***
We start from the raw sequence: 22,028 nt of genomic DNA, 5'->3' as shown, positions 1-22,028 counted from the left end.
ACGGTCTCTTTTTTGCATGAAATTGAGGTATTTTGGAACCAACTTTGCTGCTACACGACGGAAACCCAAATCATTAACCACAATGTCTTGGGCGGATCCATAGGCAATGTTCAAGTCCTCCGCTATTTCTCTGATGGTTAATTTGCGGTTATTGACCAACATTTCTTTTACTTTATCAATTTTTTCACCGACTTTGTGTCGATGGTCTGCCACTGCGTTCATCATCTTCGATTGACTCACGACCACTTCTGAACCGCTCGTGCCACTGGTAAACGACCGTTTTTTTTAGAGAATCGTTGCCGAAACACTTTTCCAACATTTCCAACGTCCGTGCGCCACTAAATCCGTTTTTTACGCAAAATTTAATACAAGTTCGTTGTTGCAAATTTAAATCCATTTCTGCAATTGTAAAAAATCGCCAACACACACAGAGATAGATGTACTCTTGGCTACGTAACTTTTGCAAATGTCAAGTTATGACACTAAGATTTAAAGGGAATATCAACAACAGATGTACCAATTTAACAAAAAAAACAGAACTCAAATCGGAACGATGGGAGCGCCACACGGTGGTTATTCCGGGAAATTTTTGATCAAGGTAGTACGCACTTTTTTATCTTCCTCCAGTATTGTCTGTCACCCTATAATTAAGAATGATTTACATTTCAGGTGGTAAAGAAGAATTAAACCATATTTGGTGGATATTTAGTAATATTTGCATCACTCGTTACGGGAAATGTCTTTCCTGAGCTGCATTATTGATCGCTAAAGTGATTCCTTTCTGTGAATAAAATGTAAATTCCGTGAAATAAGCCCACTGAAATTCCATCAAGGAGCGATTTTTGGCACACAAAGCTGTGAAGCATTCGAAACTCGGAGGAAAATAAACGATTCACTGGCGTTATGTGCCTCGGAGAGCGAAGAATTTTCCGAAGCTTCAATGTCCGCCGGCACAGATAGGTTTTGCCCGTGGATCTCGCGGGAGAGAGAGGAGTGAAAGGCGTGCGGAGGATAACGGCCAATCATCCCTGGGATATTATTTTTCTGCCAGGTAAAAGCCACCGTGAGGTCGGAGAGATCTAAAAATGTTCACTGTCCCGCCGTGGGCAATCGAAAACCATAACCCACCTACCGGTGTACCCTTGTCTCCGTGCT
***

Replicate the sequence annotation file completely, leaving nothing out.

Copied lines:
We start from the raw sequence: 22,028 nt of genomic DNA, 5'->3' as shown, positions 1-22,028 counted from the left end.
ACGGTCTCTTTTTTGCATGAAATTGAGGTATTTTGGAACCAACTTTGCTGCTACACGACGGAAACCCAAATCATTAACCACAATGTCTTGGGCGGATCCATAGGCAATGTTCAAGTCCTCCGCTATTTCTCTGATGGTTAATTTGCGGTTATTGACCAACATTTCTTTTACTTTATCAATTTTTTCACCGACTTTGTGTCGATGGTCTGCCACTGCGTTCATCATCTTCGATTGACTCACGACCACTTCTGAACCGCTCGTGCCACTGGTAAACGACCGTTTTTTTTAGAGAATCGTTGCCGAAACACTTTTCCAACATTTCCAACGTCCGTGCGCCACTAAATCCGTTTTTTACGCAAAATTTAATACAAGTTCGTTGTTGCAAATTTAAATCCATTTCTGCAATTGTAAAAAATCGCCAACACACACAGAGATAGATGTACTCTTGGCTACGTAACTTTTGCAAATGTCAAGTTATGACACTAAGATTTAAAGGGAATATCAACAACAGATGTACCAATTTAACAAAAAAAACAGAACTCAAATCGGAACGATGGGAGCGCCACACGGTGGTTATTCCGGGAAATTTTTGATCAAGGTAGTACGCACTTTTTTATCTTCCTCCAGTATTGTCTGTCACCCTATAATTAAGAATGATTTACATTTCAGGTGGTAAAGAAGAATTAAACCATATTTGGTGGATATTTAGTAATATTTGCATCACTCGTTACGGGAAATGTCTTTCCTGAGCTGCATTATTGATCGCTAAAGTGATTCCTTTCTGTGAATAAAATGTAAATTCCGTGAAATAAGCCCACTGAAATTCCATCAAGGAGCGATTTTTGGCACACAAAGCTGTGAAGCATTCGAAACTCGGAGGAAAATAAACGATTCACTGGCGTTATGTGCCTCGGAGAGCGAAGAATTTTCCGAAGCTTCAATGTCCGCCGGCACAGATAGGTTTTGCCCGTGGATCTCGCGGGAGAGAGAGGAGTGAAAGGCGTGCGGAGGATAACGGCCAATCATCCCTGGGATATTATTTTTCTGCCAGGTAAAAGCCACCGTGAGGTCGGAGAGATCTAAAAATGTTCACTGTCCCGCCGTGGGCAATCGAAAACCATAACCCACCTACCGGTGTACCCTTGTCTCCGTGCT